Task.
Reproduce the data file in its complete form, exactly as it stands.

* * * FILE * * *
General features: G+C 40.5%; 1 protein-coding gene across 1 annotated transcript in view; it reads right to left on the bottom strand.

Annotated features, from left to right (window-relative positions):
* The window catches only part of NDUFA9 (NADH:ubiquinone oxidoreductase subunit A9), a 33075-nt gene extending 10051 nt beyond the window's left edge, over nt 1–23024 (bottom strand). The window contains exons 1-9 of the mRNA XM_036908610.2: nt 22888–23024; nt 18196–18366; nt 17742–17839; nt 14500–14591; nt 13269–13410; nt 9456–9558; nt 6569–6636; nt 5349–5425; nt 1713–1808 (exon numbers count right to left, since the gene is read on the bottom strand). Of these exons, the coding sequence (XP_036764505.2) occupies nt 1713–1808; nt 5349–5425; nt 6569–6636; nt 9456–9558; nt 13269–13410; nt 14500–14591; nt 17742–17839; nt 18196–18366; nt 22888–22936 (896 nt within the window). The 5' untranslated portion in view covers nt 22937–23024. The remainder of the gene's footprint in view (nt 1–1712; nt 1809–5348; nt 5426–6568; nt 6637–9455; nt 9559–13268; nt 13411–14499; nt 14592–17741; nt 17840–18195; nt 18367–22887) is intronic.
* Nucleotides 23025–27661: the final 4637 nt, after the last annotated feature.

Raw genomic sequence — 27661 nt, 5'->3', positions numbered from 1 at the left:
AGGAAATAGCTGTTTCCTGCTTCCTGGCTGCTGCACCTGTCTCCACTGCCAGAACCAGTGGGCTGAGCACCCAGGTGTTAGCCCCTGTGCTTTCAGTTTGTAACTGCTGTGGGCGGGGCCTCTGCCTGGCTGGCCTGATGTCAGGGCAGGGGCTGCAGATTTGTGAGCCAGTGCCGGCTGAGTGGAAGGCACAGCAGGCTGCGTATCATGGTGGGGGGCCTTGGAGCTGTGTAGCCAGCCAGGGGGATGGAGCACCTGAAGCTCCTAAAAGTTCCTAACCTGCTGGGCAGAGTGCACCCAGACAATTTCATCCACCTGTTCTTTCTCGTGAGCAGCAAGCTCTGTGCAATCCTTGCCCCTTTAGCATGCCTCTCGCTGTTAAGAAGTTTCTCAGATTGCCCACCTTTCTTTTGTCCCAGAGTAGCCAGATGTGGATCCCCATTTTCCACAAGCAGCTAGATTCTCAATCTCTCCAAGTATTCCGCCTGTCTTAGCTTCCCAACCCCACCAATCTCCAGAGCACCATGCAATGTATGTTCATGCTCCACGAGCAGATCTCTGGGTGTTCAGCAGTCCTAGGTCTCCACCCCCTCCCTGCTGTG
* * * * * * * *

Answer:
General features: G+C 40.5%; 1 protein-coding gene across 1 annotated transcript in view; it reads right to left on the bottom strand.

Annotated features, from left to right (window-relative positions):
* The window catches only part of NDUFA9 (NADH:ubiquinone oxidoreductase subunit A9), a 33075-nt gene extending 10051 nt beyond the window's left edge, over nt 1–23024 (bottom strand). The window contains exons 1-9 of the mRNA XM_036908610.2: nt 22888–23024; nt 18196–18366; nt 17742–17839; nt 14500–14591; nt 13269–13410; nt 9456–9558; nt 6569–6636; nt 5349–5425; nt 1713–1808 (exon numbers count right to left, since the gene is read on the bottom strand). Of these exons, the coding sequence (XP_036764505.2) occupies nt 1713–1808; nt 5349–5425; nt 6569–6636; nt 9456–9558; nt 13269–13410; nt 14500–14591; nt 17742–17839; nt 18196–18366; nt 22888–22936 (896 nt within the window). The 5' untranslated portion in view covers nt 22937–23024. The remainder of the gene's footprint in view (nt 1–1712; nt 1809–5348; nt 5426–6568; nt 6637–9455; nt 9559–13268; nt 13411–14499; nt 14592–17741; nt 17840–18195; nt 18367–22887) is intronic.
* Nucleotides 23025–27661: the final 4637 nt, after the last annotated feature.

Raw genomic sequence — 27661 nt, 5'->3', positions numbered from 1 at the left:
AGGAAATAGCTGTTTCCTGCTTCCTGGCTGCTGCACCTGTCTCCACTGCCAGAACCAGTGGGCTGAGCACCCAGGTGTTAGCCCCTGTGCTTTCAGTTTGTAACTGCTGTGGGCGGGGCCTCTGCCTGGCTGGCCTGATGTCAGGGCAGGGGCTGCAGATTTGTGAGCCAGTGCCGGCTGAGTGGAAGGCACAGCAGGCTGCGTATCATGGTGGGGGGCCTTGGAGCTGTGTAGCCAGCCAGGGGGATGGAGCACCTGAAGCTCCTAAAAGTTCCTAACCTGCTGGGCAGAGTGCACCCAGACAATTTCATCCACCTGTTCTTTCTCGTGAGCAGCAAGCTCTGTGCAATCCTTGCCCCTTTAGCATGCCTCTCGCTGTTAAGAAGTTTCTCAGATTGCCCACCTTTCTTTTGTCCCAGAGTAGCCAGATGTGGATCCCCATTTTCCACAAGCAGCTAGATTCTCAATCTCTCCAAGTATTCCGCCTGTCTTAGCTTCCCAACCCCACCAATCTCCAGAGCACCATGCAATGTATGTTCATGCTCCACGAGCAGATCTCTGGGTGTTCAGCAGTCCTAGGTCTCCACCCCCTCCCTGCTGTG